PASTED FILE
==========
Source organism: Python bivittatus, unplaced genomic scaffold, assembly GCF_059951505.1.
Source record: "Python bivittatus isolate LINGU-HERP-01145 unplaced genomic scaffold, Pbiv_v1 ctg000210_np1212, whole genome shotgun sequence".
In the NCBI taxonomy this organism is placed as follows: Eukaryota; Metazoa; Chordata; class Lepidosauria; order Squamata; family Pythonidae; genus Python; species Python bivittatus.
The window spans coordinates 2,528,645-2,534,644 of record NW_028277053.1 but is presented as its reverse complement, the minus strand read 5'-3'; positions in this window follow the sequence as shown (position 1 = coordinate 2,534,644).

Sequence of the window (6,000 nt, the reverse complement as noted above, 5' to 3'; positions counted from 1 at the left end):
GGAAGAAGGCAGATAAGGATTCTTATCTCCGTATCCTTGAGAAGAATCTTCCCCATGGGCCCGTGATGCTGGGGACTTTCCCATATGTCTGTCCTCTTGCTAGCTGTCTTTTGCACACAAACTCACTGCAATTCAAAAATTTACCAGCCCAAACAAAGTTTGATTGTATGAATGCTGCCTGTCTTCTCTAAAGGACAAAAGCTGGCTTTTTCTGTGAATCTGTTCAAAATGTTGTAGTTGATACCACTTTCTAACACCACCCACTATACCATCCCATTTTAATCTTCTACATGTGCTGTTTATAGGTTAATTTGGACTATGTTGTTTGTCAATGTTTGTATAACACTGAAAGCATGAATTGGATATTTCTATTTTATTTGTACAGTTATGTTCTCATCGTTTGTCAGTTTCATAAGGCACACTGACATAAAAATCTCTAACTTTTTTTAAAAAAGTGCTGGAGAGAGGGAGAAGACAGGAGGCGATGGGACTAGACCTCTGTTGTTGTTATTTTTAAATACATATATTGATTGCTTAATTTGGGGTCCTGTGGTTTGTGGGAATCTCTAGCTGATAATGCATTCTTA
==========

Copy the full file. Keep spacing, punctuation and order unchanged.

Source organism: Python bivittatus, unplaced genomic scaffold, assembly GCF_059951505.1.
Source record: "Python bivittatus isolate LINGU-HERP-01145 unplaced genomic scaffold, Pbiv_v1 ctg000210_np1212, whole genome shotgun sequence".
In the NCBI taxonomy this organism is placed as follows: Eukaryota; Metazoa; Chordata; class Lepidosauria; order Squamata; family Pythonidae; genus Python; species Python bivittatus.
The window spans coordinates 2,528,645-2,534,644 of record NW_028277053.1 but is presented as its reverse complement, the minus strand read 5'-3'; positions in this window follow the sequence as shown (position 1 = coordinate 2,534,644).

Sequence of the window (6,000 nt, the reverse complement as noted above, 5' to 3'; positions counted from 1 at the left end):
GGAAGAAGGCAGATAAGGATTCTTATCTCCGTATCCTTGAGAAGAATCTTCCCCATGGGCCCGTGATGCTGGGGACTTTCCCATATGTCTGTCCTCTTGCTAGCTGTCTTTTGCACACAAACTCACTGCAATTCAAAAATTTACCAGCCCAAACAAAGTTTGATTGTATGAATGCTGCCTGTCTTCTCTAAAGGACAAAAGCTGGCTTTTTCTGTGAATCTGTTCAAAATGTTGTAGTTGATACCACTTTCTAACACCACCCACTATACCATCCCATTTTAATCTTCTACATGTGCTGTTTATAGGTTAATTTGGACTATGTTGTTTGTCAATGTTTGTATAACACTGAAAGCATGAATTGGATATTTCTATTTTATTTGTACAGTTATGTTCTCATCGTTTGTCAGTTTCATAAGGCACACTGACATAAAAATCTCTAACTTTTTTTAAAAAAGTGCTGGAGAGAGGGAGAAGACAGGAGGCGATGGGACTAGACCTCTGTTGTTGTTATTTTTAAATACATATATTGATTGCTTAATTTGGGGTCCTGTGGTTTGTGGGAATCTCTAGCTGATAATGCATTCTTA